Eventually the feed ends. There is no time for a shower, let alone make up or straight hair. Yesterday’s clothes are dragged over three tired and mainly unwilling bodies. Breakfast is chomped down at speed. Teeth are cleaned, buggy/scooter/helmet/coat/shoes debacle begins – and ends – and eventually we leave the house. Charging down the street, it becomes apparent that the buggy may have a puncture, although it’s difficult to tell because it’s so laden down with bags – the kids’ lunches, snacks and cake for the group, story props, books for the lending library… Regardless, there is no time to stop – it’s past 8.30 and that’s late enough, although usually we’d still be in our pyjamas at this time.

We arrive at the hall and carry myriad toys, heavy carpets and books down one flight of stairs. We shift chairs, tables and screens. We lay out books, prepare the craft activity, set up for story time. We make drinks, chop up fruit, put out cups and plates of biscuits. I dash off to take the eldest to preschool. At 10 o’clock I’m sweaty and exhausted and feel like I’ve done a day’s work already – but the doors are only just about to open. And open they do – to a swarm of glamorous mums who had time to do their hair and make up, and didn’t sweat through all their layers in order to set up the room. Then it’s two hours of heavy socialising, followed by another 45 minutes spent reversing the work of a couple of sentences ago, in order to make the hall a pleasant place again.

This is, of course, a slight exaggeration (writer’s license) – not all of the above happens every single week, and I’m happy to say the youngest is now weaned. I didn’t mention the incredible buzz that I feel every Tuesday morning: when I first get out of bed, when I leave the house, when I get to the hall, when doors open. Tuesday Tots is an amazing group of parents and carers, and I love every minute we’re there!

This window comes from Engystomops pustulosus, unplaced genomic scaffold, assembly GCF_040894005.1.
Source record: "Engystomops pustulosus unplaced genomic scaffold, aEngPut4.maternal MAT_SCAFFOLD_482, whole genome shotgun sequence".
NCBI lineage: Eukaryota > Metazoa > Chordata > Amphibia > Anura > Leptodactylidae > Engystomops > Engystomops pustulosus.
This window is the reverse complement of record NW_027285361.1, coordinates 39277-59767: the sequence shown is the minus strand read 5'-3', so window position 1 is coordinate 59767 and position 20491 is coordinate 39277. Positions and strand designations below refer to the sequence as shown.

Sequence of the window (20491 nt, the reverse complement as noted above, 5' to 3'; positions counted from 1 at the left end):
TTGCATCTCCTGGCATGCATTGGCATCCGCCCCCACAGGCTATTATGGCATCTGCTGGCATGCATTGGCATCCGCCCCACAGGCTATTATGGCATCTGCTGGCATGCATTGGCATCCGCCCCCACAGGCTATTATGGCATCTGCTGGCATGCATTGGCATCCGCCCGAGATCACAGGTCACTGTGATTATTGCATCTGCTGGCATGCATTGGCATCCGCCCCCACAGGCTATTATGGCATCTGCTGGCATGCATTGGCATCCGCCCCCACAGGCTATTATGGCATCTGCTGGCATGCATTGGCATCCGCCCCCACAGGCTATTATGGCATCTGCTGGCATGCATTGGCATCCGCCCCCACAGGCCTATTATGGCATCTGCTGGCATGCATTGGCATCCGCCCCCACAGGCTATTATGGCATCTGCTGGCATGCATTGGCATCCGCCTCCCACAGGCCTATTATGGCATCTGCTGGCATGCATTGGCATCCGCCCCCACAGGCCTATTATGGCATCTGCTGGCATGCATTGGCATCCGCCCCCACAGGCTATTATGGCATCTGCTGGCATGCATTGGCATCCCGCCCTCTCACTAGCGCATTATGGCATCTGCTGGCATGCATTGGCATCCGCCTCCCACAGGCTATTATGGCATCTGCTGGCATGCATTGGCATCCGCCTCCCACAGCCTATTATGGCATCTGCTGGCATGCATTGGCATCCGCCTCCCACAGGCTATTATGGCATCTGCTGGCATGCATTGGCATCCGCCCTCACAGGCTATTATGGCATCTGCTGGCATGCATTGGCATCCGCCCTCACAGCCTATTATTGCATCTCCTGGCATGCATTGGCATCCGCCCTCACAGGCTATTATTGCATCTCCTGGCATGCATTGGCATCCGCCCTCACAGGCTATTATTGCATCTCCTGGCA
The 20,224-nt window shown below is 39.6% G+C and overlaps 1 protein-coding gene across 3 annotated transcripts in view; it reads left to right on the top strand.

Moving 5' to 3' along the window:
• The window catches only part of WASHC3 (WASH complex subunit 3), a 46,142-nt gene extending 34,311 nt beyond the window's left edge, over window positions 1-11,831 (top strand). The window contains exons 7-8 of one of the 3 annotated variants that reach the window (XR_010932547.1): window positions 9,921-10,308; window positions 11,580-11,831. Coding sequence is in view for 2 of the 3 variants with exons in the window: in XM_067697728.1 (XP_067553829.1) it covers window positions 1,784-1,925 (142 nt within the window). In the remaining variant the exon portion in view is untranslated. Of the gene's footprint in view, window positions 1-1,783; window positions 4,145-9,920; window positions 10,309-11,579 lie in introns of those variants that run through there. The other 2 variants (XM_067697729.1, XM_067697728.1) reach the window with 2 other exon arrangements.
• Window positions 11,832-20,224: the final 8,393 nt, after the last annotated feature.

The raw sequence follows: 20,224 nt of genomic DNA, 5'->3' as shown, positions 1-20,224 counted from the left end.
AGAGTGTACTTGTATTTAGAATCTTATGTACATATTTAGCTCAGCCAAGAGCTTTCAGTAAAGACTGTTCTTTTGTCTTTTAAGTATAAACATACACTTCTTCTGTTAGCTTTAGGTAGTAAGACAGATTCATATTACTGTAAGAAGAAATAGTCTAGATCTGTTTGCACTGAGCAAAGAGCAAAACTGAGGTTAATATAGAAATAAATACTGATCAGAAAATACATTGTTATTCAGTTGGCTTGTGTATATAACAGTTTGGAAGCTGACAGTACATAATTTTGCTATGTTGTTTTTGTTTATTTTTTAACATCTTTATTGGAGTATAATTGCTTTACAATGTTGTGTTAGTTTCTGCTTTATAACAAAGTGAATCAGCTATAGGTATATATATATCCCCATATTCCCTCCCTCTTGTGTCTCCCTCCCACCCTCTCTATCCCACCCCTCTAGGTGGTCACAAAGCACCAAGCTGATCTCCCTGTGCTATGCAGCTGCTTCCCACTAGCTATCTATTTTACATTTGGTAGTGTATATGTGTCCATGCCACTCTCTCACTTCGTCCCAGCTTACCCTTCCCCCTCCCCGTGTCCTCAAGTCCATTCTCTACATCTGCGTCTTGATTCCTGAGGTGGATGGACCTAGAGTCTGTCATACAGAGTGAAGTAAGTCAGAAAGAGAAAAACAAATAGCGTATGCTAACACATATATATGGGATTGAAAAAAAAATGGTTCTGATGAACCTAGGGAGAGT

But this doesn’t change the simple reflection that running a toddler group is hard graft. Physically, mentally and emotionally, it’s exhausting, humbling and sometimes even demeaning. Why do it? Why serve other mums when we’re struggling enough with our own families?

Recently, I’ve been reading Paul’s letters, and have been struck by how often he refers to hard work – either his own work, or that of others. I’m struck by how much of it seems to be physical graft – it’s not all about preaching and praying – and passages like this one, from 2 Corinthians 6 (using the Message translation), have really encouraged me that our efforts are not in vain:

Our work as God’s servants gets validated—or not—in the details. People are watching us as we stay at our post, alertly, unswervingly . . . in hard times, tough times, bad times; when we’re beaten up, jailed, and mobbed; working hard, working late, working without eating; with pure heart, clear head, steady hand; in gentleness, holiness, and honest love; when we’re telling the truth, and when God’s showing his power; when we’re doing our best setting things right; when we’re praised, and when we’re blamed; slandered, and honored; true to our word, though distrusted; ignored by the world, but recognized by God; terrifically alive, though rumored to be dead; beaten within an inch of our lives, but refusing to die; immersed in tears, yet always filled with deep joy; living on handouts, yet enriching many; having nothing, having it all.

If you’re involved in a ministry which just feels like hard work, perhaps these verses will encourage you too. Just imagine the impact that your lifting and carrying, pushing and pulling, setting up and packing down, could be having in eternity. When we’re feeling at our weakest, our generous God gives us His strength and energy. When we choose to give this back in service to others, they see His grace towards them. They see the God who created the universe, yet washes our feet. And this may just change their lives. Let’s believe it!

reflections on running a church toddler group (1)

This post is long overdue. In September 2012, two friends and I set up a new toddler group at church. In July, I handed over leadership to one of these friends, having been expecting to be relocating, and intended to write some reflections on what I’d learned through its leadership. However, it’s taken me three months to eventually get round to it, and my friend Izzy is now well established as the new leader. (Is there any point apologising for my tardiness anymore? You’ve come to expect it, right?)